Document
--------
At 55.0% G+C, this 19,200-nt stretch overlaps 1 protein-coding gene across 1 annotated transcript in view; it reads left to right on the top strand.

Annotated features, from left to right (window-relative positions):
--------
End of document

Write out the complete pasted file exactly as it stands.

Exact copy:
At 55.0% G+C, this 19,200-nt stretch overlaps 1 protein-coding gene across 1 annotated transcript in view; it reads left to right on the top strand.

Annotated features, from left to right (window-relative positions):